The above described principle of the thin film waveguide for wave guiding and imaging in the z-direction can obviously be applied simultaneously also to the y-direction. One then obtains an optical ribbon shaped guide of generally rectangular cross section, which will provide a two-dimensional imaging if there is correct choice of the dimensions. Such a dielectric ribbon waveguide is represented in FIG. 2. In the case of a thick rectangular ribbon type guide the guidance of the waves takes place in the y and z directions almost independently of each other. Consequently in order to achieve sharp imaging it is necessary to satisfy, in addition to equation (1) a further suitable imaging condition for the y-direction
Lλ = 4hy n1 W2 eq,y (4)
The equivalent ribbon width Weq,y appearing herein is calculated in a manner analogous to that of equation (2) and (3) from the geometrical width Wy of the ribbon. However, instead of n0 and n2 the refractive indexes n3 and n4 of the materials at both sides of the ribbon (FIG. 2) must be used.
The imaging process produces, in the case of integral values of hy and hz, a single real image of the entry plane x=0 in the exit plane x=L. The size of the image field is Wy × Wz. The image is produced on the scale 1:1. The image is erect if hy and hz are both even numbers. Otherwise the image will be laterally reversed in one or in both coordinate directions. The simplest form of a two-dimensional imaging waveguide has a square cross section, i.e. Wy =Wz. In such a case the relationship hy =hz will naturally also apply, and the image is either erect (if hy =hz is an even number) or is inverted (in the case where hy =hz is an odd number).
The imaging conditions according to equations (1)-(3) will now be derived theoretically as well as conclusions concerning the achievable resolution capability and the permissible tolerances of the waveguides. For the sake of simplicity there will now be considered in more detail only the one-dimensional imaging symmetrical thin film waveguide (n0 =n2).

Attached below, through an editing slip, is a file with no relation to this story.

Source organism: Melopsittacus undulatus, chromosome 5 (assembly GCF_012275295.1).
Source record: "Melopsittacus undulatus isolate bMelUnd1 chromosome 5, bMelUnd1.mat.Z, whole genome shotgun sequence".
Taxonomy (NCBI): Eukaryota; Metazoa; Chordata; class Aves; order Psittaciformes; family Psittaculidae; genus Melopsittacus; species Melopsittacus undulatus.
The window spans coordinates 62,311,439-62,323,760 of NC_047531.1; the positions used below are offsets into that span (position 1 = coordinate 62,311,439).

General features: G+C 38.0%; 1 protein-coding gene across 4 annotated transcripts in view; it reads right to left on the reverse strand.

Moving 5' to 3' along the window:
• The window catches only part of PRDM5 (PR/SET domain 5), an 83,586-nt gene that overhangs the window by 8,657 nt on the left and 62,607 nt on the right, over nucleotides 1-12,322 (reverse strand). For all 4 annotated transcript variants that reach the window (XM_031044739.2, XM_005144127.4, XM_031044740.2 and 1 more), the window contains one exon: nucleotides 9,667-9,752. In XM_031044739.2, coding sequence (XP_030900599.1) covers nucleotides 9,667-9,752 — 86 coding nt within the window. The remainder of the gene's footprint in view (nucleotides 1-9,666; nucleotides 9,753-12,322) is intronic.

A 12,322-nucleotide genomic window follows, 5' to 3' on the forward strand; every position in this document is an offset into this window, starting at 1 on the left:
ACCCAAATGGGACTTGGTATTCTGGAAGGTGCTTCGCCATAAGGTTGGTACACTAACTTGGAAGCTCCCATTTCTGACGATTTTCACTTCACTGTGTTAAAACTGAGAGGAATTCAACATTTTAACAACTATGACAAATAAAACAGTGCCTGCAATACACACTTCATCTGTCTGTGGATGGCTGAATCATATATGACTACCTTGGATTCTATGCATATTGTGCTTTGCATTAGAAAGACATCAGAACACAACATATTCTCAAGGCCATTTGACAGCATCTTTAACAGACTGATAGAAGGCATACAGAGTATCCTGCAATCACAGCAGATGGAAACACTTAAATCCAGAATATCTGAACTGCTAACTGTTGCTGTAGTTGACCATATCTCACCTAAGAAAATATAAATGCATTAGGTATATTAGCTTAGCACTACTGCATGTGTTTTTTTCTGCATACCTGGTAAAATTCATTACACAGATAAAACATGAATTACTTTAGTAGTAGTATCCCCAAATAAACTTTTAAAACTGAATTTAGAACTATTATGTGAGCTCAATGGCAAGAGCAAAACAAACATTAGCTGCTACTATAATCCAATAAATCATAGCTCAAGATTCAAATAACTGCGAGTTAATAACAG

It is known that the electromagnetic field in a thin film waveguide can be represented as a number of superimposed modes ##EQU1## In the case of TE-polarisation V represents the y-component of the electric field and in the case of TM-polarisation V represents the y-component of the magnetic field. The quantities am are amplitude factors, Fm (z) are the normalised real field distributions of the modes, and βm are propagation constants of the modes. A time factor exp(-iωt) is to be ascribed to all field quantities.
Let it be assumed that there is a certain field distribution V0 (z) in the entry plane x=0 of the thin film waveguide, that an object is brought into this plane and is illuminated from the lefthand direction with a polarised monochromatic light source. This field V0 (z) sets up in the waveguide modes which are capable of propagation. The amplitudes of these modes are as follows:
am = ∫V0 (z) Fm (z) dz. (6)
and they propagate, independently of each other, along the waveguide in accordance with equation (5). For the plane x=L the following applies: ##EQU2##
Accordingly it is here assumed that all the modes from m=0 up to a maximum number of modes m=M are excited and are capable of being propagated. From equation (8) it can be seen that an imaging of the plane x=0 in the plane x=L will take place in each case if the following applies simultaneously for all the modes which are excited
exp [iL(βm -β0)] = 1. (8).
Under this condition the fields of these modes interfere at x=L in exactly the same manner as in the object plane x=0. The factor exp (iβ0 L) common to all the modes in equation (7) is then meaningless (it expresses the time phase position of the image relative to the object). Under the condition of equation (8) the image is erect and has natural dimensions.
Before proving that equation (8) can be satisfied for a thin film waveguide it will be shown that the satisfaction of another set of conditions
exp [iL (βm -β0)] = (-1)m (9)